"Last year, the Big Apple needed help in a big way. The rotten rascals and rogues of the Foot Clan had turned New York’s nightlife into a twilight of terror. But then you answered the call, together with the four most tubular Heroes in a Half Shell the world had ever seen. You battled evil mutants, malicious mobsters, wacked robots, and even space alien dinosaurs to bring back peace and pizza. Sorry to tell you, but you didn’t finish the job. What, did you really think it would be that easy?
The Shredder is back, and he’s looking up some of your old friends. That’s how the business of revenge works, after all. As you probably guessed, Old Tin Head isn't alone either. Battle the Foot Clan's baddest bosses to save your Master Splinter and your favorite bodacious babe April O'Neil. You can tackle the game's 12 maddening missions in any order of your choosing, but just remember that the clock is ticking on Shredder's plan to raise the Technodrome, Krang's titanic terrace of terror!
Teenage Mutant Ninja Turtles Manhattan Missions II: The Revenge is the newest action game from Konami, exclusively for your PC. And it’s totally original, combining the thrill of the arcade with innovative strategy and open-world elements sure to captivate PC gamers."
[Information retrieved April 1, 2017]
I hope this looks familiar to most people or else I'm starting to get old! In the era when Intel's Pentium processors were in their infancy, a PC game posting these kind of specs and gameplay would have been awfully ambitious. Makes one wonder how the game might have played out in the pre-Windows '95 era. I'd be really interested in that promise of non-linear gameplay.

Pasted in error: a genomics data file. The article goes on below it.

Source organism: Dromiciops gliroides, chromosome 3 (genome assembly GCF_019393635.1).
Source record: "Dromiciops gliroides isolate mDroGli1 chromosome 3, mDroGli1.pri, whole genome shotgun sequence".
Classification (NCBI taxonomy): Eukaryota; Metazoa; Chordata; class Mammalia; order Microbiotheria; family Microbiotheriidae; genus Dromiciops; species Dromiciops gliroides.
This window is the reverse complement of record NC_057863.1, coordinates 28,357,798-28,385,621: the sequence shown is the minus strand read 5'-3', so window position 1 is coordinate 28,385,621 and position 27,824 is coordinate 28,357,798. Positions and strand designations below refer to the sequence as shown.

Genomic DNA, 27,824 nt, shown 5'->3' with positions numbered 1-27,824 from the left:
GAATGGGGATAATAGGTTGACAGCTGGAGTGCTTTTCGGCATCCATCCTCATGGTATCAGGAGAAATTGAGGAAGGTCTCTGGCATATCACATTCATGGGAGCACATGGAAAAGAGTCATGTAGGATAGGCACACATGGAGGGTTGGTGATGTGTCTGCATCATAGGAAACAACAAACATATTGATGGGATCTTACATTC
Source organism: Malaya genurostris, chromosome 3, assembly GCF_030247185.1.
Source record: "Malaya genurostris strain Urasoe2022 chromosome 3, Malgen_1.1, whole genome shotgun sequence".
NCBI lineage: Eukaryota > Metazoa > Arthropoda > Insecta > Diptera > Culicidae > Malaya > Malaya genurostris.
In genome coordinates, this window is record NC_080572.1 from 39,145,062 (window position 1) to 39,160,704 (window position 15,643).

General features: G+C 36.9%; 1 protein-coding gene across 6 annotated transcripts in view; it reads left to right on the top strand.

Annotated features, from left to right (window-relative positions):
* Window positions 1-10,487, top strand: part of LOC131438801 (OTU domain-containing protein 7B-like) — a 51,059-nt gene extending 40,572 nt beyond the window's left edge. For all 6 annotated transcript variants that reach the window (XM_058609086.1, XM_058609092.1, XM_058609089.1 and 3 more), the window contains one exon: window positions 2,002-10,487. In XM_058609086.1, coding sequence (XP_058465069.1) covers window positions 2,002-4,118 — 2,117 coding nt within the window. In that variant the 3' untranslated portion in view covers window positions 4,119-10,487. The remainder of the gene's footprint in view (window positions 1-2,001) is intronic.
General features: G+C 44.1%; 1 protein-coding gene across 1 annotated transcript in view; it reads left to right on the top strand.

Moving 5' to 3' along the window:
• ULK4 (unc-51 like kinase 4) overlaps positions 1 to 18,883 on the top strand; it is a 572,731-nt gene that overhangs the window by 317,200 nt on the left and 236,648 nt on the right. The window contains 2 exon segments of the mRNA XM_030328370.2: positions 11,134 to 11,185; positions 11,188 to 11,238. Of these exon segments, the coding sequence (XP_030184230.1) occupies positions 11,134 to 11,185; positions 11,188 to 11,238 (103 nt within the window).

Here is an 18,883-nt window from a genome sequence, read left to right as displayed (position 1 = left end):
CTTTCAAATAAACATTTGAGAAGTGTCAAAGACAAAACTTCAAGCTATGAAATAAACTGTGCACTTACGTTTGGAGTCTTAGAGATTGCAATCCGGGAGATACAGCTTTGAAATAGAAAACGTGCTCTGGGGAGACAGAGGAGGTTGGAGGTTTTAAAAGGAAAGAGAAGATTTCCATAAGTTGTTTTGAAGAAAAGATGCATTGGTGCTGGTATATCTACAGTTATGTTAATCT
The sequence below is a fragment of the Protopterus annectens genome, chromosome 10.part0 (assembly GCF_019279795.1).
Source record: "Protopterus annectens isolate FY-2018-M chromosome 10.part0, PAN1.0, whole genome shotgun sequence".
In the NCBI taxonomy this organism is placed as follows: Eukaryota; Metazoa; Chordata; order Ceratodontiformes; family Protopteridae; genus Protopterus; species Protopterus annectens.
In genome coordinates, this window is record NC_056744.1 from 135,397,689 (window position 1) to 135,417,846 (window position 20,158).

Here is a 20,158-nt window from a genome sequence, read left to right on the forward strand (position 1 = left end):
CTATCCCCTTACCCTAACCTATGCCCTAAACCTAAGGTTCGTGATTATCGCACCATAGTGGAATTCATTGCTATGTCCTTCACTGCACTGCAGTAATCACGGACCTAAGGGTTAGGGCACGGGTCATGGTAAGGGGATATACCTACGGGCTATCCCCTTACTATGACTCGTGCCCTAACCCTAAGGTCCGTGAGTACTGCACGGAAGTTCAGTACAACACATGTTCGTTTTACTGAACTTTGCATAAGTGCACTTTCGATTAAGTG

Commemorating April Fools Day 2017, here's my TMNT-themed tribute to Double Dragon II: The Revenge, one of my all-time favorite games on the Nintendo Entertainment System. The original DD2 poster is a remarkable piece of art, with a perfect layout that guided one's line-of-sight in a way that communicated visual balance and symmetry. The quality of that cover art is especially surprising considering the Double Dragon series never had a great track record for cover art. I tried to follow the layout structure as closely as I could and that made sense with the characters I chose for stand-ins. Raphael and Casey Jones take the places of Billy and Jimmy Lee and April O'Neil fills in nicely for Marion/Marian/whatever. The villains are mostly just the characters I most wanted to draw. A generic Foot Soldier seemed to capture Abobo's silhouette while Bebop is one of my favorites to put in a comical situation. Leatherhead is there because I don't think I'd previously posted any fan art of his swamp trapper incarnation. I originally hoped to put Baxter Stockman the Fly in the background behind April, but the piece started to get a little too busy and it threw off the symmetry. The Turtle Blimp was a less demanding substitute, and it takes the place of the helicopter in the original piece.
I have played a lot of Double Dragon IV on Steam since it came out, and while I think it's decent, it certainly doesn't capture the magic that made DDII special. I thought the controls were fine and very forgiving compared to the NES original, but the problem was the pacing. In most areas, the player can just stand in one spot and just about all the enemies charge the player at once. You spam the hurricane or knee kicks for easy takedowns or you get punched around. In that sense, it has more in common with the less highly regarded NES-sequel Double Dragon III: The Sacred Stones, a good-looking game, but not one that I get much enjoyment out of playing.